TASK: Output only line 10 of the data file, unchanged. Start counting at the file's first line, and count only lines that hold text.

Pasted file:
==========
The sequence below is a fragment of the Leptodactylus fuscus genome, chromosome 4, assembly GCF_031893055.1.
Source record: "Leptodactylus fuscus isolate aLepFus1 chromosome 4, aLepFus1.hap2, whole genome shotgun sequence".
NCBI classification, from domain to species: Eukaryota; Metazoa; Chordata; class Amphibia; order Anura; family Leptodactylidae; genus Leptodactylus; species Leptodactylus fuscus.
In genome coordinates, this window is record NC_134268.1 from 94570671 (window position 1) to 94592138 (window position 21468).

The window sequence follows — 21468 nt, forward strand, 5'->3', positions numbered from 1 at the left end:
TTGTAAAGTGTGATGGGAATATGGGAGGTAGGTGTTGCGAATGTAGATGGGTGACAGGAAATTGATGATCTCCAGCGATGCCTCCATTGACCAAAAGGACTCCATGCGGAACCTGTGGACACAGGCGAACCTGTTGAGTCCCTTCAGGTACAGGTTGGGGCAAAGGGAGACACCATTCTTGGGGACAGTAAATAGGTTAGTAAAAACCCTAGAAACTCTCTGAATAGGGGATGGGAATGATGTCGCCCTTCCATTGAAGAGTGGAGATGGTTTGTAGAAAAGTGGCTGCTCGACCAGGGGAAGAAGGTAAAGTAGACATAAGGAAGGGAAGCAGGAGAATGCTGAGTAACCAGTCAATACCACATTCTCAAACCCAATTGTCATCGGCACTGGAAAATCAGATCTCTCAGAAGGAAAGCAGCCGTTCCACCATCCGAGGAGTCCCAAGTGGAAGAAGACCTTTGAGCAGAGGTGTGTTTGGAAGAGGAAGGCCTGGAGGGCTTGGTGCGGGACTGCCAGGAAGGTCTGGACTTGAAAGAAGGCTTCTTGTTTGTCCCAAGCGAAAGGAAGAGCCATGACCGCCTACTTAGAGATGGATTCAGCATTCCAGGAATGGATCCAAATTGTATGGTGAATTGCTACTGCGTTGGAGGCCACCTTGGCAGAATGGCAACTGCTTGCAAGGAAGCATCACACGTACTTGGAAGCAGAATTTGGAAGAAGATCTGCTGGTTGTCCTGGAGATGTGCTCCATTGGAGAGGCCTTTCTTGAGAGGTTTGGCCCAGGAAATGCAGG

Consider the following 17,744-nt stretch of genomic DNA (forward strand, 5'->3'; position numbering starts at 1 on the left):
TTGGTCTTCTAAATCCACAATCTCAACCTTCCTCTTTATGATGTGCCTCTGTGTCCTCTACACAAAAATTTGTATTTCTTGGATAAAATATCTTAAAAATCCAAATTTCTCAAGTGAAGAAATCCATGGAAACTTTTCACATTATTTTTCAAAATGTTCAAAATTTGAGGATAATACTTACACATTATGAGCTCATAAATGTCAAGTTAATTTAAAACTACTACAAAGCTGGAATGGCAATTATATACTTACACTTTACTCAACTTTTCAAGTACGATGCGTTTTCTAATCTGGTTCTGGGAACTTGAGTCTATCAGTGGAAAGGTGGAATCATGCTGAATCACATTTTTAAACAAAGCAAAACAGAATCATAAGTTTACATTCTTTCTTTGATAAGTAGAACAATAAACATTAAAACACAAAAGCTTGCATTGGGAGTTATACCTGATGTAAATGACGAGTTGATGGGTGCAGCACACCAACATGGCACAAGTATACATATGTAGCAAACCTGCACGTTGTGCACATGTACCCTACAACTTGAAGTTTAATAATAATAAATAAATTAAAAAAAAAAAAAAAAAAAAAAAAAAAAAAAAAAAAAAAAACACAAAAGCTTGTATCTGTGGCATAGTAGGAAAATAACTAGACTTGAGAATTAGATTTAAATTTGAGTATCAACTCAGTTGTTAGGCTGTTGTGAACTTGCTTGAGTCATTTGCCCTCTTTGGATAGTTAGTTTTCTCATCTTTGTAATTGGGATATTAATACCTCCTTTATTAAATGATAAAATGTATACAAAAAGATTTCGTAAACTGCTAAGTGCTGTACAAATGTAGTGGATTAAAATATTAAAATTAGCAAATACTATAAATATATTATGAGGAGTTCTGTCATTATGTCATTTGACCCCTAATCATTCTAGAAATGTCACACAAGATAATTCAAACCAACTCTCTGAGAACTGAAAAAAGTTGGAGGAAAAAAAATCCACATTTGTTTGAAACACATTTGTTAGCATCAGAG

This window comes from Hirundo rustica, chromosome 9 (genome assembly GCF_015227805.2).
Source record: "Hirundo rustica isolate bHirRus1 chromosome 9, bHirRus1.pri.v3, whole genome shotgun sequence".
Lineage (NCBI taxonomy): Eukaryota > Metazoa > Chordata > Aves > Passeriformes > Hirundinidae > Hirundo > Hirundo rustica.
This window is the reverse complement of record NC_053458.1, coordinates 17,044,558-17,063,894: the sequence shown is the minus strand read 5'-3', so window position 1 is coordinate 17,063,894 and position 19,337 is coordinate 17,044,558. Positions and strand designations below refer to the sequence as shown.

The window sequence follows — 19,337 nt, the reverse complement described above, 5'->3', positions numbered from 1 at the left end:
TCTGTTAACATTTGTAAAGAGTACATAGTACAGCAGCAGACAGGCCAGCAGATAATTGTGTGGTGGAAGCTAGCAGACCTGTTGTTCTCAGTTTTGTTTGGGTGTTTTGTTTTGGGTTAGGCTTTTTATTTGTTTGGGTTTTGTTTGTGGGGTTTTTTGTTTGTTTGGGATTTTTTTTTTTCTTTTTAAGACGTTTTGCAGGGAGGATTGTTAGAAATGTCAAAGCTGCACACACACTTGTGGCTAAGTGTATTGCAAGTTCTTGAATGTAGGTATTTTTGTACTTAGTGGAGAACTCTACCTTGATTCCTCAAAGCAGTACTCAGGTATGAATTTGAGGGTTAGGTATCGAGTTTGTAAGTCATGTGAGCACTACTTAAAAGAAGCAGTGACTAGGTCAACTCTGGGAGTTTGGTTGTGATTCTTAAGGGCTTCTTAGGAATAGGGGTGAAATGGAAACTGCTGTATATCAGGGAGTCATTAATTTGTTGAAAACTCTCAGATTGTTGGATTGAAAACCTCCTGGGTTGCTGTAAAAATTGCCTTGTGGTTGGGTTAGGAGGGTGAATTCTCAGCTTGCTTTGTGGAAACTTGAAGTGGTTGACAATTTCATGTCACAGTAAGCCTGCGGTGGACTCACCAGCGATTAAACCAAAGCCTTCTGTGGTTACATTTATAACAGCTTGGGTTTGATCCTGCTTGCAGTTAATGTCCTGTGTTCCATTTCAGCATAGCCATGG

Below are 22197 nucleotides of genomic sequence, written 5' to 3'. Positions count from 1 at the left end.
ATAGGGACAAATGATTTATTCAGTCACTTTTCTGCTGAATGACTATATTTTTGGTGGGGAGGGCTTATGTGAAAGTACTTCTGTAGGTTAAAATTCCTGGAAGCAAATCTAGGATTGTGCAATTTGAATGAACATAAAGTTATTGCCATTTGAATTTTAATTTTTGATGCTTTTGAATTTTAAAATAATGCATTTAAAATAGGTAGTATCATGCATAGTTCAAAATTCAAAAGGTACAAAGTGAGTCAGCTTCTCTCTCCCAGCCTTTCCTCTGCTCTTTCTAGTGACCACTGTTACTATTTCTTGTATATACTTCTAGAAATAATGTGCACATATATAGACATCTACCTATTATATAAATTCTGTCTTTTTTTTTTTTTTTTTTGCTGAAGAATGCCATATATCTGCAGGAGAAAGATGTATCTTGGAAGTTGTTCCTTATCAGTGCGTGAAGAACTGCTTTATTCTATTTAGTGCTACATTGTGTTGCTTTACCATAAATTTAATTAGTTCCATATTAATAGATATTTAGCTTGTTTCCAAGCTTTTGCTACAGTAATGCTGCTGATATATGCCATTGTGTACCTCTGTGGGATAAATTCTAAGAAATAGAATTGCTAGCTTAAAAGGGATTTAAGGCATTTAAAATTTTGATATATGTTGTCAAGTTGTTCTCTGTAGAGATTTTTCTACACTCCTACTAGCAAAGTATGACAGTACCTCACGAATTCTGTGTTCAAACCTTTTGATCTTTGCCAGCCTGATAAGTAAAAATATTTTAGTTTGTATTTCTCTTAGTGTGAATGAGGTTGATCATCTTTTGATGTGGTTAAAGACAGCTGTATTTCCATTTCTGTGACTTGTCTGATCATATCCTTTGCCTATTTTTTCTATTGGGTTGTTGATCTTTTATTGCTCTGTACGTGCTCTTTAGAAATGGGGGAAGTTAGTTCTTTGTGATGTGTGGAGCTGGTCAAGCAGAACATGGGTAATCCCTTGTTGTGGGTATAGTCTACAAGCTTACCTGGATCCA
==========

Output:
Source record: "Hirundo rustica isolate bHirRus1 chromosome 9, bHirRus1.pri.v3, whole genome shotgun sequence".